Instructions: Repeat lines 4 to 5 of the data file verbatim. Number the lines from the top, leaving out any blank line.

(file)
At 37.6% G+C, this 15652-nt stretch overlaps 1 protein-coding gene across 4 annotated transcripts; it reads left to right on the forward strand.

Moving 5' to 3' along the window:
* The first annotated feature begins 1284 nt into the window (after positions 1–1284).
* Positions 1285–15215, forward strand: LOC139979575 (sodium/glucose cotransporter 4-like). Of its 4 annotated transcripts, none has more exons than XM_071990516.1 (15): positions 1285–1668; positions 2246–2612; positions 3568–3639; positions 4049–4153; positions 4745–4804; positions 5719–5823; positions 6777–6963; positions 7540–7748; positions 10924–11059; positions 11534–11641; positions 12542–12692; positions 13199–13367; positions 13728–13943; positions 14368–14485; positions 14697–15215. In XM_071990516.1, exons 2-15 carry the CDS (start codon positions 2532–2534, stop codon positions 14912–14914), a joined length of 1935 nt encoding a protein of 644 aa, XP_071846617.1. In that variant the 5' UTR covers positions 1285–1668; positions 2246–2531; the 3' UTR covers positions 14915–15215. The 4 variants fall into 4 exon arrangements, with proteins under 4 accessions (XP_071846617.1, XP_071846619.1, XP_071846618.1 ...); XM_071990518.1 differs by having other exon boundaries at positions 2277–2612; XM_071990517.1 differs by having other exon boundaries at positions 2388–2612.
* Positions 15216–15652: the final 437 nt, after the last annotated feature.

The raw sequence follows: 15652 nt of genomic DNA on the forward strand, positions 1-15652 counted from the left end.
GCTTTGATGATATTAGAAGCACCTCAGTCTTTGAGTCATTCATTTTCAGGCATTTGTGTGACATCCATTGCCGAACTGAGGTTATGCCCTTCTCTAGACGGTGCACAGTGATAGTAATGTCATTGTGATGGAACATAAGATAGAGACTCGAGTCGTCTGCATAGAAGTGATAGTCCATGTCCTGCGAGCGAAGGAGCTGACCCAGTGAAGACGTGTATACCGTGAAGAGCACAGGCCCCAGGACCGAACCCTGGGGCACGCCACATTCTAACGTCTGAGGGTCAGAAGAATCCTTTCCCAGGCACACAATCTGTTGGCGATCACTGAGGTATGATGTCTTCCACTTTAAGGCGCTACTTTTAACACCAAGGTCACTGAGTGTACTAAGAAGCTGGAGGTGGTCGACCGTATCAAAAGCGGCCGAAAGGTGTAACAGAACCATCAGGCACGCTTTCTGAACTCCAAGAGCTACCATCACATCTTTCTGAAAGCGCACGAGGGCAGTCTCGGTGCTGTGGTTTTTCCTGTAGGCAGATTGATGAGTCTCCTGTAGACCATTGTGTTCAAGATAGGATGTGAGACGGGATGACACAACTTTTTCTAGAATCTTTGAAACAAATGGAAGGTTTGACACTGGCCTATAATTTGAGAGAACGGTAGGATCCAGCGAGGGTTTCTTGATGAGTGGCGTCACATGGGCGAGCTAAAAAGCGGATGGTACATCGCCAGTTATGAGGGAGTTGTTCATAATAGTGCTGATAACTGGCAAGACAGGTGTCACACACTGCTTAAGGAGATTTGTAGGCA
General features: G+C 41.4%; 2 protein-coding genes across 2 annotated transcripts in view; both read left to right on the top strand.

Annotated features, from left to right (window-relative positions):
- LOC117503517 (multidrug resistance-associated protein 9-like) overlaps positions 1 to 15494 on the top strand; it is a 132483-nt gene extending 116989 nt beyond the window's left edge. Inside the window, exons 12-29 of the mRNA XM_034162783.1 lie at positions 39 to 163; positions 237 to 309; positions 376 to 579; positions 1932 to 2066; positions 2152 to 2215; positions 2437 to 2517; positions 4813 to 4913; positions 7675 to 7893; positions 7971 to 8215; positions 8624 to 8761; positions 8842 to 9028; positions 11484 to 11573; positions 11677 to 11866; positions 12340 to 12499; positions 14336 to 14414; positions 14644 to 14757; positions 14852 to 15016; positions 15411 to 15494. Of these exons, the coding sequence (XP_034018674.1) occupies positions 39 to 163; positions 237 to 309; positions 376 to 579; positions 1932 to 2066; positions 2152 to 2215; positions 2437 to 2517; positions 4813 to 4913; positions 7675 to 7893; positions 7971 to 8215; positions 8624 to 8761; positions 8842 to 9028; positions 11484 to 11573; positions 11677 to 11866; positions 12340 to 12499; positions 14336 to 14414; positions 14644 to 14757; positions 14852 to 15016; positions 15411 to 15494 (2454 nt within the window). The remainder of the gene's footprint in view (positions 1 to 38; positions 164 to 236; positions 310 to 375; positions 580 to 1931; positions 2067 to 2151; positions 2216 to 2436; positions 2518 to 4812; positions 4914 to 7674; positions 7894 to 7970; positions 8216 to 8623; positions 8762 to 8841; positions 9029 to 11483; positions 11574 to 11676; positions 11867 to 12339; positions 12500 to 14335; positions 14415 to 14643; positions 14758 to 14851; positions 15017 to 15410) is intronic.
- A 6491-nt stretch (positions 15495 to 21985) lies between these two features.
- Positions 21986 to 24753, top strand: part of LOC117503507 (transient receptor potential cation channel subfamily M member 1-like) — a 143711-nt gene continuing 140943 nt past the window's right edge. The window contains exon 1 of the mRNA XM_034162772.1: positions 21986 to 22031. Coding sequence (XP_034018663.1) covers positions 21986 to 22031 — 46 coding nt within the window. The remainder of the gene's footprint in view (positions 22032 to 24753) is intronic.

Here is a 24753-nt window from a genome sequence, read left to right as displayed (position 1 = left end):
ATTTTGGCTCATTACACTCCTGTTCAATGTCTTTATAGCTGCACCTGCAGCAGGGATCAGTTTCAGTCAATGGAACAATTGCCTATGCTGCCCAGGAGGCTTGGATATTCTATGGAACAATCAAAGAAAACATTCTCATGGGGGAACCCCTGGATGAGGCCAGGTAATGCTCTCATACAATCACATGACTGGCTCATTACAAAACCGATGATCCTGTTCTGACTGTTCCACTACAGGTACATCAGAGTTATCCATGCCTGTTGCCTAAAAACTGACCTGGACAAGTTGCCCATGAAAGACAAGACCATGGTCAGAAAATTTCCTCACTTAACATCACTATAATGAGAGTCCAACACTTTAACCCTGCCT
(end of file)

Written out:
* Positions 1285–15215, forward strand: LOC139979575 (sodium/glucose cotransporter 4-like). Of its 4 annotated transcripts, none has more exons than XM_071990516.1 (15): positions 1285–1668; positions 2246–2612; positions 3568–3639; positions 4049–4153; positions 4745–4804; positions 5719–5823; positions 6777–6963; positions 7540–7748; positions 10924–11059; positions 11534–11641; positions 12542–12692; positions 13199–13367; positions 13728–13943; positions 14368–14485; positions 14697–15215. In XM_071990516.1, exons 2-15 carry the CDS (start codon positions 2532–2534, stop codon positions 14912–14914), a joined length of 1935 nt encoding a protein of 644 aa, XP_071846617.1. In that variant the 5' UTR covers positions 1285–1668; positions 2246–2531; the 3' UTR covers positions 14915–15215. The 4 variants fall into 4 exon arrangements, with proteins under 4 accessions (XP_071846617.1, XP_071846619.1, XP_071846618.1 ...); XM_071990518.1 differs by having other exon boundaries at positions 2277–2612; XM_071990517.1 differs by having other exon boundaries at positions 2388–2612.
* Positions 15216–15652: the final 437 nt, after the last annotated feature.